Baikonur: Steppe into Space
1 May 2002 When ESA’s Robert Vittori and his crewmates launched from Baikonur on their April Marco Polo Soyuz taxi mission, they were setting out on a job that has only been possible since the ISS became operational in November 2000. But they were following in some very illustrious footsteps – sometimes quite literally.
The Baikonur Cosmodrome was once the mysterious heart of the super-secretive space programme of the former Soviet Union. Now, Baikonur is in independent Kazakhstan (although the Russians lease its 5,500 square kilometres from the Kazakhs). European and American scientists and astronauts are regular visitors; these days, most of the Cosmodrome’s mystery has gone.
But Baikonur is still the stuff of legend. It was the scene of the first great triumphs of the space age, as well as more than one great tragedy. Baikonur’s Launch Pad 1, where the Marco Polo mission began, is probably the world’s most historic launch site. It was from that same pad, on 4 October 1957, that Sputnik 1 was hurled into orbit atop a modified intercontinental ballistic missile. Since then, thousands of artificial satellites have wound a web of technology around the Earth; but there could be only one first, and it happened at Baikonur.
Sputnik 1 was essentially the creation of one man: Sergei Pavlovich Korolev, known back then to the Soviet press – and indeed the rest of the world – only as “The Chief Designer”. Korolev worked at the Cosmodrome from its beginning in 1955, and he and Baikonur were almost synonymous in those early, glorious years. He was under orders to build nuclear missiles, but his eyes were always on the stars. Once he had persuaded the Politburo to authorize Sputnik, he and his passionately loyal team created the little satellite in a matter of weeks.
When the R-7 rocket and its payload was moved by rail from the assembly building to Pad One, he and his team walked slowly in front of it, heads bared in meditation. And after its successful launch into orbit, he was not afraid to announce, “The conquest of space has begun.” Soon, Korolev was shooting for the Moon and the planets.
Less than four years after Sputnik 1, Korolev and Baikonur made another great leap forward. On 12 April 1961, a young Soviet Lieutenant called Yuri Gagarin lifted off from Launch Pad 1 to make the first manned orbit of the Earth. Over the years, hundreds of men and women have followed Gagarin into orbit; but once again there could only be one first, and once again it happened at Baikonur.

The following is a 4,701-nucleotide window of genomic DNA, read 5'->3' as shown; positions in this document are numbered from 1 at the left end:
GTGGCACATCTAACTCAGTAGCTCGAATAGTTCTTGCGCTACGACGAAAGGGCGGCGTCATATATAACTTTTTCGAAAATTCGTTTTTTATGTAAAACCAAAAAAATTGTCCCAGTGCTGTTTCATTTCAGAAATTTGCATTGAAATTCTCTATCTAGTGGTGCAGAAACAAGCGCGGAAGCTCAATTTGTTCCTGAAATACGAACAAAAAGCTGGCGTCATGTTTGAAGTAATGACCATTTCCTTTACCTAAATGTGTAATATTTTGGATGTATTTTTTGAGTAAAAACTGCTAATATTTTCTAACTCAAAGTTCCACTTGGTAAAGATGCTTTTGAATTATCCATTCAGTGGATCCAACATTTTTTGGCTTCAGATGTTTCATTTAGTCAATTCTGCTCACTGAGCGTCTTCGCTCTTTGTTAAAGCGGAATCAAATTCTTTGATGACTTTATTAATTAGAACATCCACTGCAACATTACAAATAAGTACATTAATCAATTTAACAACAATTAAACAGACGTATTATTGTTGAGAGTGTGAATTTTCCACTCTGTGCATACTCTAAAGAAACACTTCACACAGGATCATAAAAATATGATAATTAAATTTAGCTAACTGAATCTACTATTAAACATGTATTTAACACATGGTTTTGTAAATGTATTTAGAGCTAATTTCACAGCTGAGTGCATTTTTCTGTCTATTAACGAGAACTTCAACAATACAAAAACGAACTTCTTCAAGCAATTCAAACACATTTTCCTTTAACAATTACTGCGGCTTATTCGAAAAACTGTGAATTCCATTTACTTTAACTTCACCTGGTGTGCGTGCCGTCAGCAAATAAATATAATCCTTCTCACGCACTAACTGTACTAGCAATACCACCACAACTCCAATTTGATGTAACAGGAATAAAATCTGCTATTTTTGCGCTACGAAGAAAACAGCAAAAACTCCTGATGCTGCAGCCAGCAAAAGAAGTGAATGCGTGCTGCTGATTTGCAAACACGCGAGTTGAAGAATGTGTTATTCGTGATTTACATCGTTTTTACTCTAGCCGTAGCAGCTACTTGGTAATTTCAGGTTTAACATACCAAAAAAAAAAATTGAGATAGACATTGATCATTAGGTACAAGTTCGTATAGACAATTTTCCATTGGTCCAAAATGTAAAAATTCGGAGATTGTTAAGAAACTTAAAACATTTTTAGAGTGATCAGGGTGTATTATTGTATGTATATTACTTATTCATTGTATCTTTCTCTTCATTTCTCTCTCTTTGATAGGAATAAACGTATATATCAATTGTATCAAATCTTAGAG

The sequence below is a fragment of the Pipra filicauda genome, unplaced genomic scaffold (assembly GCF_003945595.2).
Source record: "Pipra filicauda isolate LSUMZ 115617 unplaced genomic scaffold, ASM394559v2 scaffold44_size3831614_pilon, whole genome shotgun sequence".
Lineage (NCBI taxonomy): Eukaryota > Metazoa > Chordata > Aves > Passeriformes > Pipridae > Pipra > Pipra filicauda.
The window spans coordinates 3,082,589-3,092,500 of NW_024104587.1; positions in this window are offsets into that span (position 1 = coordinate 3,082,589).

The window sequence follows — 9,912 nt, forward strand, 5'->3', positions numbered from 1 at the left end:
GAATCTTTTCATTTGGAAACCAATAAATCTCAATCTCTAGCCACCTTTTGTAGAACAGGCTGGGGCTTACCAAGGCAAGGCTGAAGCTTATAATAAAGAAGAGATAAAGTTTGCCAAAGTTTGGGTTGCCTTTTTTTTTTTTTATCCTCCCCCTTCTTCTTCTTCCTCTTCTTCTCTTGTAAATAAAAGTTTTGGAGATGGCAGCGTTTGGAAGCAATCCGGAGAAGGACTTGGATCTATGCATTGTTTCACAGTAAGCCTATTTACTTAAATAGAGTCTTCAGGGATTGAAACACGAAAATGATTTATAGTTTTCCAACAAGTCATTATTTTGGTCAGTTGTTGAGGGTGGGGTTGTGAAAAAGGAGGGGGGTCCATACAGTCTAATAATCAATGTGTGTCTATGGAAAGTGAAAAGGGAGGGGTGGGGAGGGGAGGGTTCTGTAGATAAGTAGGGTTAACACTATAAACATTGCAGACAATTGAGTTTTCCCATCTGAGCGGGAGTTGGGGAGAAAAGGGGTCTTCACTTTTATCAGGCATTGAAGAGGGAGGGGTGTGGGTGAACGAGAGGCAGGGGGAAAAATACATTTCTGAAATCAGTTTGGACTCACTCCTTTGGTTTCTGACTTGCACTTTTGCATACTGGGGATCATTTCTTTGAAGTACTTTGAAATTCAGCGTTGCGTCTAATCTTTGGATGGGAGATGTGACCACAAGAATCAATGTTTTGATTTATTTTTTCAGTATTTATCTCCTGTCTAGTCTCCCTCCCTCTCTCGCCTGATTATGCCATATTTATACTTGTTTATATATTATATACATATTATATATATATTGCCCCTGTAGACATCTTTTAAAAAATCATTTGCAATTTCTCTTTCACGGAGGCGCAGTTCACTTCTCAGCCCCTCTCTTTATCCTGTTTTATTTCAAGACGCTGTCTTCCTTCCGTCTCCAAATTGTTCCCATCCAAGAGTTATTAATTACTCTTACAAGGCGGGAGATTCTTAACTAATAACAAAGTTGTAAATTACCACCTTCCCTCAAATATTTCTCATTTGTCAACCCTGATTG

Visitors can still see the modest wooden house where Korolev worked long hours on "the conquest of space", and the equally modest building where Gagarin spent the night before his triumphant launch. The sense of space history is hauntingly strong Baikonur has seen its disasters and its disappointments, too.
The heaviest human cost was in October 1960, when more than 100 were killed in the launchpad explosion of a prototype missile. Korolev himself died suddenly in January, 1966 in the course of a surgical operation and a year later, when when the recovery system failed on early Soyuz vehicle, Vladimir Komarov became the first cosmonaut to lose his life on a space mission.
The greatest disappointment in the 1960s, though, was the failure of the giant N-1 rocket that Korolev had hoped would beat Apollo to the Moon. Huge - it weighed 2750 tons - and overly complex, the N-1 never made a successful launch.
With the Moon race lost, the Soviet Union was still able to lead the world in developing space station technology, first with the Salyut modules and ultimately the Mir station, which from 1986 onward pioneered the way for today's ISS. Baikonur was still chalking up space triumphs. But by then the Soviet economy was in dire straits, and the Soviet Union fast approaching terminal collapse.
The most immediate casualty was the Buran shuttle program. Carried by the huge, hydrogen-burning Energia rocket, Buran was to have rivalled NASA's Space Shuttle. But it made only one - unmanned - flight. The fact that the test launch and recovery went perfectly made the project's demise even more galling to the thousands of scientists and engineers who had worked on it.
Buran is still at Baikonur. Beneath the leaking roof of a huge, purpose-built assembly building, three Energia launchers still languish, one with a shuttle craft mounted and seemingly ready to go. Outside, railroad tracks lead to the Buran launch complex. The concrete is crumbling now, the giant gantries a rusting stairway to the stars that is now unsafe to climb. Not far distant another Buran shuttle sits patiently in the open, scoured by the relentless steppe winds.
Almost certainly, Buran will never fly again. But worst days of economic difficulties are over now, and there are other stairways to the stars at Baikonur. The Proton, Zenit and Soyuz launchpads are all in regular operation. The cumbersome and secretive bureaucracy of the Soviet era has long gone. In its place, RSC-Energia, also and appropriately known as the "Korolev Rocket and Space Corporation" is vigorously developing commercial and technical contacts around the world. Commercial satellite launches for many nations provide bread-and-butter income. The ISS has generated a new age of international cooperation in space, and Baikonur Cosmodrome will play an important role.
So will ESA, which over the years has developed a strong and mutually beneficial relationship with RSC-Energia and other Russian space operations. The 25 April 2002 Soyuz launch that took ESA's Roberto Vittori, Yuri Gidzenko and Mark Shuttleworth was only one example of that long-term cooperation.
Last update: 17 September 2002